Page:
At the time, I was a young skier, willing to believe that I could extend the joys of winter by skiing in the summer. But this didn't look quite like the skiing I was used to, where your boots are strapped onto boards that slide along slippery, cold stuff. The grass skiing I imagined from the ad I saw was more like strapping skateboards to your feet and rolling in the weeds helmet-free, a recreational sport seemingly designed to wreck knees and cause heads to make contact with large rocks.
I didn't ever ski on grass. I just remember that you could do it at a mountain I frequented in winter, called Labrador.
A recent trip to Sugarbush mountain in Vermont reminded me of grass skiing because although I was there to ski, many of the slopes were covered in carpets of grass rather than snow. The northeast has never had as reliable snow as the Rockies, even when I was skiing in the 1970s, but snow guns help to fill in where mother nature hasn't. You can ski on this fake snow, though it's not quite the same as skiing on the packed powder that forms after white stuff falls from clouds. But one thing you can't do is make snow when the temps are in the 50s. I'll be honest: warm weather in wintertime depresses me, indicating that climatologists haven't been kidding, and that my favorite recreational activity may not survive in these parts past the mid-21st century.
There is still time for this winter to be rescued. Mother Nature could brew up a storm any day, dumping a foot or two of snow on the hills so that the February break isn't a bust. Two big storms is really all we need this year. But in the future, grass skiing may be our best bet.
When I was a kid, I felt ripped off at Christmastime because I didn't get to wake up on December 25th and tear open presents like all my Catholic school friends were doing. Instead, my family was on the road, spending the holiday in Quebec at my grandparents' house.
I loved my grandparents – they were enormously kind people – but limited space in our Country Squire station wagon and evil Canadian border guards who seemed ready to confiscate our belongings meant that only a few small gifts could be brought with us, to be opened by the relatives.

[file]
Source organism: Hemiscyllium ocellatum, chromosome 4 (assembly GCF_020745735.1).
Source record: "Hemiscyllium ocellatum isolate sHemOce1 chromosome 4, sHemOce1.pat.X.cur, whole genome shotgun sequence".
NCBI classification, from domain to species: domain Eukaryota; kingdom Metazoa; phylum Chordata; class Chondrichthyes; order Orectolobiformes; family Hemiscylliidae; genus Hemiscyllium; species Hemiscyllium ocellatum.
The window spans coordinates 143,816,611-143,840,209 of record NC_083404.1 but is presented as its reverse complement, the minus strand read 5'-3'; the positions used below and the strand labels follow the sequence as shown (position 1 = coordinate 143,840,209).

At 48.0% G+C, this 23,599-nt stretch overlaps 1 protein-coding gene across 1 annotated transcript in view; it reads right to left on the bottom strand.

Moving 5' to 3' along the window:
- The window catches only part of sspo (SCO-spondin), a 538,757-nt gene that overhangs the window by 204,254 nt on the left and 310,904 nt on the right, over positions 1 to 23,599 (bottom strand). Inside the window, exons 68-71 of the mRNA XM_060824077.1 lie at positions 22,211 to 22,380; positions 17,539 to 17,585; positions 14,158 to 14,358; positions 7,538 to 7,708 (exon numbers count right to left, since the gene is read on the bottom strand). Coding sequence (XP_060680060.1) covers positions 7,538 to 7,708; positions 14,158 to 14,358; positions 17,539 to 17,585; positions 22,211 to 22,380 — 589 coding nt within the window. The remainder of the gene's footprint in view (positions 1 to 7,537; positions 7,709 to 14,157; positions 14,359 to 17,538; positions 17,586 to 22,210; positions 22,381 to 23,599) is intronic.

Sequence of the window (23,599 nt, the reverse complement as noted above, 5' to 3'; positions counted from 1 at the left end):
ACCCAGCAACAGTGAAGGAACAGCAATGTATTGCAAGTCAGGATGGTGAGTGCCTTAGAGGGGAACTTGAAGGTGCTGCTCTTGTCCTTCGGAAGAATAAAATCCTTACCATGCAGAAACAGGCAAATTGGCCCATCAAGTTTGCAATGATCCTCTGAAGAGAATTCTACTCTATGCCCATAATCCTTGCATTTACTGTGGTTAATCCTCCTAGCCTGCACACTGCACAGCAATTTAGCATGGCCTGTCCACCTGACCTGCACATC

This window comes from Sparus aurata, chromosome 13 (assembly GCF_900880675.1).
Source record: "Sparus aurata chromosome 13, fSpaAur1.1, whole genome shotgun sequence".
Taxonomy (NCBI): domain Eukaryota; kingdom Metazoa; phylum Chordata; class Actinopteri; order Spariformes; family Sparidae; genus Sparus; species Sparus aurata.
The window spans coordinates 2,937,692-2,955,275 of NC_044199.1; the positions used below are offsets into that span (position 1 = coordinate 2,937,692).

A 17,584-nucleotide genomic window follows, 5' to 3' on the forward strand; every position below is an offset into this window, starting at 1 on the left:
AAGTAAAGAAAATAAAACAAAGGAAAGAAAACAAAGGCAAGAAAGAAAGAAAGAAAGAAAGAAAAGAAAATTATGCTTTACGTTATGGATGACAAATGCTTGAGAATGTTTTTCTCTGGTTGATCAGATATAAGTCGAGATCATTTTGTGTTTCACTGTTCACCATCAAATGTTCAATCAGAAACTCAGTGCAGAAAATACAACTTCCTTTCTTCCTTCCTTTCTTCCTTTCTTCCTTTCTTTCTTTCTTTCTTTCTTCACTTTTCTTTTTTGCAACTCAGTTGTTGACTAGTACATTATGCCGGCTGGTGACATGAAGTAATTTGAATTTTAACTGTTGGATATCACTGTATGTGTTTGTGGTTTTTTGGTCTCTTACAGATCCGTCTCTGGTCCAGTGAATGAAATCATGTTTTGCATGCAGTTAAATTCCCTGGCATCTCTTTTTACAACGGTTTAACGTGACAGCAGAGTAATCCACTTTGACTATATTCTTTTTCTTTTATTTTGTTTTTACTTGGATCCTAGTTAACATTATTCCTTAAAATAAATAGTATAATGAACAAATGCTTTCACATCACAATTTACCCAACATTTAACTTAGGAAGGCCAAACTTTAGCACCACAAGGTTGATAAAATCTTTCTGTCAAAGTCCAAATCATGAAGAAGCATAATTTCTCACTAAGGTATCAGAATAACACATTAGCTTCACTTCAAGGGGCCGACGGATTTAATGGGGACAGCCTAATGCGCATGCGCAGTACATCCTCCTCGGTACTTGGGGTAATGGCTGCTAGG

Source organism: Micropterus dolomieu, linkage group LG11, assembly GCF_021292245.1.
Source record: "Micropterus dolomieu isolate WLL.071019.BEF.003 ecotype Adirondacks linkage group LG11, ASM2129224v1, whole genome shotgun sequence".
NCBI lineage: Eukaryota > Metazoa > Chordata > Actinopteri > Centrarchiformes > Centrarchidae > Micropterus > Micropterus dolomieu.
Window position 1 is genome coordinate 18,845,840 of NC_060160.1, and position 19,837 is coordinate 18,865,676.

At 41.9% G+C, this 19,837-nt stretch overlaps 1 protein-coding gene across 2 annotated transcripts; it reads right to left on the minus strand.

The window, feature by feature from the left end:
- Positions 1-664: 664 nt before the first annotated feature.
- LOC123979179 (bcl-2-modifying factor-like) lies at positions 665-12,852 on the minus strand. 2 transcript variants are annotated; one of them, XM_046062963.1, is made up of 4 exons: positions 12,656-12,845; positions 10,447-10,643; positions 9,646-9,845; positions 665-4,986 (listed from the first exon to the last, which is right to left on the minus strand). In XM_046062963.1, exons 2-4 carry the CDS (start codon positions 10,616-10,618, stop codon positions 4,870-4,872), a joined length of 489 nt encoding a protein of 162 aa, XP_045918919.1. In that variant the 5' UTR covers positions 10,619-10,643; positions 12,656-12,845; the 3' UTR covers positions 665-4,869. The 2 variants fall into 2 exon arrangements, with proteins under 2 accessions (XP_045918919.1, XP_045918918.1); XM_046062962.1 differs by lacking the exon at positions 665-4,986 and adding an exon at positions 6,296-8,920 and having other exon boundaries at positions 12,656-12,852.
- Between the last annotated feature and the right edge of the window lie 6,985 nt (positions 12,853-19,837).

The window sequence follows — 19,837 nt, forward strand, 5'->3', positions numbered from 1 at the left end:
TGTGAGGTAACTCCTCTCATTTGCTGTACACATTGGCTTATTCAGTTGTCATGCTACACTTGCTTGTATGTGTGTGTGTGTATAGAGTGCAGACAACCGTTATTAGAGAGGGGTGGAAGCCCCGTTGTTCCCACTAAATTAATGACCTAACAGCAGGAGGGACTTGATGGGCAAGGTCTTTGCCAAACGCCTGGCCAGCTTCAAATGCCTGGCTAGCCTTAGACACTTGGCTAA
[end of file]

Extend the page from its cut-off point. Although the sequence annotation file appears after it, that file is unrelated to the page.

Bear with me, it gets worse.
While my friends had gone to bed early on Christmas Eve without a complaint, knowing that the sooner they fell asleep the sooner Christmas morning would arrive, my early bedtime had no such rainbow on the other side. Instead, I was cruelly roused out of my slumber at 11:30 and made to march with my sisters in the frigid cold to tiny St. Patrick's church, where I tried to stay awake for Father Boudreau's scintillating celebration of midnight mass.
The reward – an all-night "Reveillon" back at my grandparents – with ham sandwiches, sugar pie, and adults drinking and cackling until daylight while we kids played with the Victrola and watched TV – was no substitute for the excitement that my friends experienced of waking up to piles and piles of presents brought by Santa on a sleigh.
I received little sympathy for this unfathomable injustice: several times I was reminded that not only was I not denied gifts, but actually got to open them early, since we always departed for Canada a few days before Christmas and opened our gifts before we left home. Still, all the great stuff I had received – like the electric football table that vibrated to move the plastic statuettes of players across the field – was out of reach hundreds of miles away due to crazy rules that border guards apply to wreck Christmas for kids like I used to be.
My mom, a wise woman who realized the opportunities that these annual pilgrimages presented, soon implemented a new tradition: when it was time to leave for Canada and we were all piled into the car with no handheld devices to stare at – she would declare that she needed to pee, then disappeared for 10 minutes. This awfully long bio-break was simply a ruse to fill our stockings with gifts, such that when we returned from our grandparents' place, we'd discover that Santa hadn't forgotten us after all.
OK, so maybe my childhood wasn't quite so awful. As Christmas night 2022 turns into the day after Christmas, it occurs to me that what we had back then – grandma and grandpa, plenty of good food, and the part where they shake you awake on a cold night to attend a mass that I despised –was magical in its own special way.